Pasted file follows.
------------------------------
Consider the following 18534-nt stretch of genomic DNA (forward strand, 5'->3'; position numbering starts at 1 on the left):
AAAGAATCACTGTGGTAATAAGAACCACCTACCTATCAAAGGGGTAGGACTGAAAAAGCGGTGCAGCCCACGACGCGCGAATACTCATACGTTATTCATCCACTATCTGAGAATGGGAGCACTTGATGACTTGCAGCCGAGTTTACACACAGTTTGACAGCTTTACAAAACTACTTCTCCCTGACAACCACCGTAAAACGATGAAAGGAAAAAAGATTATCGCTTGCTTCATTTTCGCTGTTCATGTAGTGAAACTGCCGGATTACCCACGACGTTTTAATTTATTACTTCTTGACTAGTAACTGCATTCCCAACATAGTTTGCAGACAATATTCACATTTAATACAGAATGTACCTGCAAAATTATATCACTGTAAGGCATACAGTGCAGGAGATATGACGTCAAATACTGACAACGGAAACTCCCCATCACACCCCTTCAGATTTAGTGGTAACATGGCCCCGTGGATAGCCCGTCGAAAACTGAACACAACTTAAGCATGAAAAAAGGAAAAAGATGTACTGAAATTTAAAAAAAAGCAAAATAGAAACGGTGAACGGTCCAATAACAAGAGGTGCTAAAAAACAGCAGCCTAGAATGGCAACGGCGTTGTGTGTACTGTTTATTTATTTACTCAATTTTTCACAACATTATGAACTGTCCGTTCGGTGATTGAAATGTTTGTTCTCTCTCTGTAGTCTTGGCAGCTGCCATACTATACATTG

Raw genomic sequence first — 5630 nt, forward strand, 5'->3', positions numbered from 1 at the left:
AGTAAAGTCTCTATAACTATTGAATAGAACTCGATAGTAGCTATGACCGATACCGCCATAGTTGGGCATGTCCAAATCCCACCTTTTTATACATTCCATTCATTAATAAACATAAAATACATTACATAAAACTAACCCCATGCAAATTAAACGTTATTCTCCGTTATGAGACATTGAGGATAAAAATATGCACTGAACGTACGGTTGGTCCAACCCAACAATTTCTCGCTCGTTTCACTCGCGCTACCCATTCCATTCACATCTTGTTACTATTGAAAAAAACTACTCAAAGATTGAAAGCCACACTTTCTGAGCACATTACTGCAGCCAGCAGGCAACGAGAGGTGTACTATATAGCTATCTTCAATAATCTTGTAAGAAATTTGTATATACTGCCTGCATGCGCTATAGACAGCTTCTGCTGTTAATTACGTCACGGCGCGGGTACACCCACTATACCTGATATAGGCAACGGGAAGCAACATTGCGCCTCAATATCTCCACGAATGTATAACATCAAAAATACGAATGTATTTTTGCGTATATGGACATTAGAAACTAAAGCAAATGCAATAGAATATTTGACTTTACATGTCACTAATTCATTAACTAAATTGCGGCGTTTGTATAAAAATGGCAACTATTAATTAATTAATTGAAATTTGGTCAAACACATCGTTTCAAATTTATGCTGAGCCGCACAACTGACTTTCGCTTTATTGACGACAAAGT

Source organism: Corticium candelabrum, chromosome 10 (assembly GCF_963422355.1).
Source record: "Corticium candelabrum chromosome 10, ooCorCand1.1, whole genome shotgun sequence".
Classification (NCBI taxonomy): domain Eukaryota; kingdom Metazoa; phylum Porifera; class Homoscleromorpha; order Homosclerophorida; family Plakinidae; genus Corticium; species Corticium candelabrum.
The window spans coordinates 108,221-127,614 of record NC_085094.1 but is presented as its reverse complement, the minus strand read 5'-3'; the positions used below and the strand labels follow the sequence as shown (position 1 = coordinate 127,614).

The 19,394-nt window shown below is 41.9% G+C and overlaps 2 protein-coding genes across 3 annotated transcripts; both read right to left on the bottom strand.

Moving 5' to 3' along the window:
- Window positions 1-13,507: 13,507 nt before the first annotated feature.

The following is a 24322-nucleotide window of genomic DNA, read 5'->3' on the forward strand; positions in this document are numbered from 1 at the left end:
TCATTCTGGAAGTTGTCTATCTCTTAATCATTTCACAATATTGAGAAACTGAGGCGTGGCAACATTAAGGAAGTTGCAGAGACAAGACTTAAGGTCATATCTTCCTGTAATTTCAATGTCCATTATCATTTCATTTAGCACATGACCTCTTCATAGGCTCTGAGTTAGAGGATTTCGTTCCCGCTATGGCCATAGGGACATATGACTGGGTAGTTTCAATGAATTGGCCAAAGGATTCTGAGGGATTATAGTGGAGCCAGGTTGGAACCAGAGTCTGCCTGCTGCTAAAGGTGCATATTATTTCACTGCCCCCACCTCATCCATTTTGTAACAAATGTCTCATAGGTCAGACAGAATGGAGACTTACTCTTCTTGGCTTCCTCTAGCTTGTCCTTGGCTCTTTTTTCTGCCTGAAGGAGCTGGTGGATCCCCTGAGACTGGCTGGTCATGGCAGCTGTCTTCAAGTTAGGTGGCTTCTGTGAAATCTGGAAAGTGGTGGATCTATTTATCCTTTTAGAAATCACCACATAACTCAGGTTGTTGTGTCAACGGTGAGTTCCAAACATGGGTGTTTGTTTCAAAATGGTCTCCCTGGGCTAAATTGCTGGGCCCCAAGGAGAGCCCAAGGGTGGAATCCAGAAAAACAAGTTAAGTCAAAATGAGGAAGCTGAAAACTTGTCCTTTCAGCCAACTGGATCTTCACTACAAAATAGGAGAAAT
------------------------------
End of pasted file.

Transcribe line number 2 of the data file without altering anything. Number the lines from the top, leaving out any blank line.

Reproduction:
AAAGAATCACTGTGGTAATAAGAACCACCTACCTATCAAAGGGGTAGGACTGAAAAAGCGGTGCAGCCCACGACGCGCGAATACTCATACGTTATTCATCCACTATCTGAGAATGGGAGCACTTGATGACTTGCAGCCGAGTTTACACACAGTTTGACAGCTTTACAAAACTACTTCTCCCTGACAACCACCGTAAAACGATGAAAGGAAAAAAGATTATCGCTTGCTTCATTTTCGCTGTTCATGTAGTGAAACTGCCGGATTACCCACGACGTTTTAATTTATTACTTCTTGACTAGTAACTGCATTCCCAACATAGTTTGCAGACAATATTCACATTTAATACAGAATGTACCTGCAAAATTATATCACTGTAAGGCATACAGTGCAGGAGATATGACGTCAAATACTGACAACGGAAACTCCCCATCACACCCCTTCAGATTTAGTGGTAACATGGCCCCGTGGATAGCCCGTCGAAAACTGAACACAACTTAAGCATGAAAAAAGGAAAAAGATGTACTGAAATTTAAAAAAAAGCAAAATAGAAACGGTGAACGGTCCAATAACAAGAGGTGCTAAAAAACAGCAGCCTAGAATGGCAACGGCGTTGTGTGTACTGTTTATTTATTTACTCAATTTTTCACAACATTATGAACTGTCCGTTCGGTGATTGAAATGTTTGTTCTCTCTCTGTAGTCTTGGCAGCTGCCATACTATACATTG